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Matching words and deeds of RIBA hopefuls

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In Alex Reid's reply (AJ 23. 11. 00) to recent criticisms he offers the thoughts that 'the RIBA needs to change'. But for better or for worse? Or does it need remedial change after the blunders of the '90s when it was laid open to charges of cronyism, poor employment practices and anti-democratic petulance?

Reid refers to a growth in membership of 2,000 or so - hardly a boom. Nor is it a comparison of like with like - the number of architects was largely static on the register, but there was a growth in student membership through the '80s, and the introduction of a new subscriber class brought in between 500 and 600 members. So there was no appreciable increase in the qualified members.

Reid adds that six years ago there were more than 60 headquarter committees, 'an excessive number to oversee the activities of 100 staff ', according to Reid. He thus demonstrates his incomprehension of the principal purpose of those committees.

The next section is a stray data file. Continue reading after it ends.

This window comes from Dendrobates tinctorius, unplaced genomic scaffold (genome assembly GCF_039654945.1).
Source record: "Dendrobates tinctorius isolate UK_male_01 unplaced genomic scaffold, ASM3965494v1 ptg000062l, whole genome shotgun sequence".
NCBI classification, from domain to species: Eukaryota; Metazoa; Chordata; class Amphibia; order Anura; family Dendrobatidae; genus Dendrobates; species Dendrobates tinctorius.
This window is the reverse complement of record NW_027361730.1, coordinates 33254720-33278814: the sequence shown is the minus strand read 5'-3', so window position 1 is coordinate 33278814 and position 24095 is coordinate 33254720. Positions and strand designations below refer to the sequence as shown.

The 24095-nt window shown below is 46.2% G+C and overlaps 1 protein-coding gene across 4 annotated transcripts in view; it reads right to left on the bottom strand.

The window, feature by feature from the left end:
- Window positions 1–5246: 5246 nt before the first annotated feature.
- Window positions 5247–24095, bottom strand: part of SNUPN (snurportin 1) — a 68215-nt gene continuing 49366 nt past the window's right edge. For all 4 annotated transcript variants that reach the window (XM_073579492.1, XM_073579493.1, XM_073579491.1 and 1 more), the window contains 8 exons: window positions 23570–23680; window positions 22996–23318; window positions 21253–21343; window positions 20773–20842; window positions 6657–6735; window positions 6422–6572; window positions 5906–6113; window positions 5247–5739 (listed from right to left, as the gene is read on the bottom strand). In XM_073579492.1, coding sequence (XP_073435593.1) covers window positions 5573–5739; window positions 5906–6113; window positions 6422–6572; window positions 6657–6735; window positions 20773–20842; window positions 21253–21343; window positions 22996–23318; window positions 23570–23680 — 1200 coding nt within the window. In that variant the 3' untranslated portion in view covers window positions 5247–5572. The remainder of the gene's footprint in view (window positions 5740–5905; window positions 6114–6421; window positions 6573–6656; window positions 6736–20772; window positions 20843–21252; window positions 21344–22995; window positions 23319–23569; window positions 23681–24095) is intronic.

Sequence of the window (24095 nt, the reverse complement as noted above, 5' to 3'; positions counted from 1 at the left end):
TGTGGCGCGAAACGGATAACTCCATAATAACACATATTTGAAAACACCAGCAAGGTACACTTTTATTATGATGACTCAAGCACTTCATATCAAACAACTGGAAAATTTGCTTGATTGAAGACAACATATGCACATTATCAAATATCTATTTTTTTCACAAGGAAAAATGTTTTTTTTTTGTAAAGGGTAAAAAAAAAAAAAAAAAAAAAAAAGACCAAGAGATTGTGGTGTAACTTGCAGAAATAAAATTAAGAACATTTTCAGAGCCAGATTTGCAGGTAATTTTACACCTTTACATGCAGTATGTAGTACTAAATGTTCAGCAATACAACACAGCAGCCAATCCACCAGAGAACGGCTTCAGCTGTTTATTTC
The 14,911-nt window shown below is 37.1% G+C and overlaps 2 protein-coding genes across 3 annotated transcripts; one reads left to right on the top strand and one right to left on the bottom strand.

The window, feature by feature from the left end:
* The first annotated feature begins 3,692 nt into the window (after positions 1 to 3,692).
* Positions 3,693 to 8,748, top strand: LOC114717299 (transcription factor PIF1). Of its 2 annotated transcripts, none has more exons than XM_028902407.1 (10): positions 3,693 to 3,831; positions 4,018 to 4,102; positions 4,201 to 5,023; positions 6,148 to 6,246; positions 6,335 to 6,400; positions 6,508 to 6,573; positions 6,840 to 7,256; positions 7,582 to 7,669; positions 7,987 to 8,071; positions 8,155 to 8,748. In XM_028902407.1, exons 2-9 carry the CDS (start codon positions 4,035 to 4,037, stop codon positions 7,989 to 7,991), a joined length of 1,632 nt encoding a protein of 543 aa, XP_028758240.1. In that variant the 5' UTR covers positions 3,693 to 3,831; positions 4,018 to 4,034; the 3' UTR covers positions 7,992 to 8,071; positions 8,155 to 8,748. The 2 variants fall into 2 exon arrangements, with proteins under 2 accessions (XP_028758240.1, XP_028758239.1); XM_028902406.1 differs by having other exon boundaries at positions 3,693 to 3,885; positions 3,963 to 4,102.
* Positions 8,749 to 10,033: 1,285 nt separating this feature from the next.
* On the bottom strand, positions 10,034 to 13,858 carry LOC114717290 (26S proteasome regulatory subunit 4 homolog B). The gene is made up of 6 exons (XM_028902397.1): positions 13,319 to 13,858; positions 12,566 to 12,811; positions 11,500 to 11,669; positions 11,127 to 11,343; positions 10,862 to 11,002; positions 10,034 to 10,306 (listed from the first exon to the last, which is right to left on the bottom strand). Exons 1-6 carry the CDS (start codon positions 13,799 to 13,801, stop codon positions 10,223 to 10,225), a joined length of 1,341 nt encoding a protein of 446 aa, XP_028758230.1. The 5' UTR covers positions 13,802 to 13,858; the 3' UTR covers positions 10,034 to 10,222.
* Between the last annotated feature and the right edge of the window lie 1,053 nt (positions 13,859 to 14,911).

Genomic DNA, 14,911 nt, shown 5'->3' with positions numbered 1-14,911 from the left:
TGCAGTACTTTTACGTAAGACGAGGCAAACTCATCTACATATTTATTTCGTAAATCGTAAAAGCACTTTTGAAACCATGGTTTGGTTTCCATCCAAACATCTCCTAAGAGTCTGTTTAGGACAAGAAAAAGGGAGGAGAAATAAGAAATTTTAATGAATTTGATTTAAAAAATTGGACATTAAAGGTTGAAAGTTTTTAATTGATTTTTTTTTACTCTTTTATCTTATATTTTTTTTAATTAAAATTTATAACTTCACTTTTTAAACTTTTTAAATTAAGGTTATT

I certainly agree with tight control of committee numbers, but not reduction to near zero as occurred at the RIBA and has only now been rectified. They are there not primarily to oversee staff activity (a job for the director general and the management, perhaps? ), but to evolve strategies, to exercise delegated authority, to engage the voluntary efforts of members (without which the RIBA would perish), to focus democratic opinion, and other similar tasks.

Reid's 'electronic communications' and 'discussion forums' supplement, but cannot replace the committees. The growth in the former over the past six years is scarcely surprising since the Internet emerged only in the mid '90s - did anyone congratulate the RIBA when it introduced telephones and typewriters?

'Archaic' is Reid's word for employment arrangements six years ago (that time frame again), but was he not reported just before his early departure to be asking the RIBA Council to reverse changes he had made to staff terms because of their negative effects on recruitment standards and morale?

Let us hope that the current and next presidential regimes continue the process of putting right the errors of 'the past six years': moving on to new strategies and restoring a proper pride in the RIBA, so that it may make real progress in its national and global leadership opportunities in the new century.

Peter Gibbs-Kennet, Bisley, Gloucestershire

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